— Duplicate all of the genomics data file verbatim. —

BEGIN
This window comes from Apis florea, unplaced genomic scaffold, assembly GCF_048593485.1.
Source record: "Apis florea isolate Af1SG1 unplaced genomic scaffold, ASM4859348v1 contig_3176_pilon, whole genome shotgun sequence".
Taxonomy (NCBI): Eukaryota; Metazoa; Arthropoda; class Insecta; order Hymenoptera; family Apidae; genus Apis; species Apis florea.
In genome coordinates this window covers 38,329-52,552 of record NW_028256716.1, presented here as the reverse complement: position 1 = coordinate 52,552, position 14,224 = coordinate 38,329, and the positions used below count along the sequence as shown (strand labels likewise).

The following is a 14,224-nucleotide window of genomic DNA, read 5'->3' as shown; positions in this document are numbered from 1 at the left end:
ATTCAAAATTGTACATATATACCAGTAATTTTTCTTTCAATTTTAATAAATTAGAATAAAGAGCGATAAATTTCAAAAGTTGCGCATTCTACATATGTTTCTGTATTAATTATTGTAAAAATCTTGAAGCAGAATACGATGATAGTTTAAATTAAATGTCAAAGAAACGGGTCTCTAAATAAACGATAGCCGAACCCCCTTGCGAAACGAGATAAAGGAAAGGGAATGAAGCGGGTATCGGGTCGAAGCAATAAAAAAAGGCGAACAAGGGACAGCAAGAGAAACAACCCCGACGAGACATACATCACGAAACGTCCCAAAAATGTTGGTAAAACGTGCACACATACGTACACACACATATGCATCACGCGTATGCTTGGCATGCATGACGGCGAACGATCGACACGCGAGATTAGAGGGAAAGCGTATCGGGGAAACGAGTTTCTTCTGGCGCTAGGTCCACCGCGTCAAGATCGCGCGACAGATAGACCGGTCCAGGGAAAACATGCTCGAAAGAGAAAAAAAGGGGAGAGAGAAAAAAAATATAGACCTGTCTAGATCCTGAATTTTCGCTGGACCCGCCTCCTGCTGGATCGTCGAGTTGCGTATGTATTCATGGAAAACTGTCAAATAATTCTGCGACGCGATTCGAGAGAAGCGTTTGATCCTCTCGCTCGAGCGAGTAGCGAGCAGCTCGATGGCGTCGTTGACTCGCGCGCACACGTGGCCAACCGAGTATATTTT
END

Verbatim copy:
This window comes from Apis florea, unplaced genomic scaffold, assembly GCF_048593485.1.
Source record: "Apis florea isolate Af1SG1 unplaced genomic scaffold, ASM4859348v1 contig_3176_pilon, whole genome shotgun sequence".
Taxonomy (NCBI): Eukaryota; Metazoa; Arthropoda; class Insecta; order Hymenoptera; family Apidae; genus Apis; species Apis florea.
In genome coordinates this window covers 38,329-52,552 of record NW_028256716.1, presented here as the reverse complement: position 1 = coordinate 52,552, position 14,224 = coordinate 38,329, and the positions used below count along the sequence as shown (strand labels likewise).

The following is a 14,224-nucleotide window of genomic DNA, read 5'->3' as shown; positions in this document are numbered from 1 at the left end:
ATTCAAAATTGTACATATATACCAGTAATTTTTCTTTCAATTTTAATAAATTAGAATAAAGAGCGATAAATTTCAAAAGTTGCGCATTCTACATATGTTTCTGTATTAATTATTGTAAAAATCTTGAAGCAGAATACGATGATAGTTTAAATTAAATGTCAAAGAAACGGGTCTCTAAATAAACGATAGCCGAACCCCCTTGCGAAACGAGATAAAGGAAAGGGAATGAAGCGGGTATCGGGTCGAAGCAATAAAAAAAGGCGAACAAGGGACAGCAAGAGAAACAACCCCGACGAGACATACATCACGAAACGTCCCAAAAATGTTGGTAAAACGTGCACACATACGTACACACACATATGCATCACGCGTATGCTTGGCATGCATGACGGCGAACGATCGACACGCGAGATTAGAGGGAAAGCGTATCGGGGAAACGAGTTTCTTCTGGCGCTAGGTCCACCGCGTCAAGATCGCGCGACAGATAGACCGGTCCAGGGAAAACATGCTCGAAAGAGAAAAAAAGGGGAGAGAGAAAAAAAATATAGACCTGTCTAGATCCTGAATTTTCGCTGGACCCGCCTCCTGCTGGATCGTCGAGTTGCGTATGTATTCATGGAAAACTGTCAAATAATTCTGCGACGCGATTCGAGAGAAGCGTTTGATCCTCTCGCTCGAGCGAGTAGCGAGCAGCTCGATGGCGTCGTTGACTCGCGCGCACACGTGGCCAACCGAGTATATTTT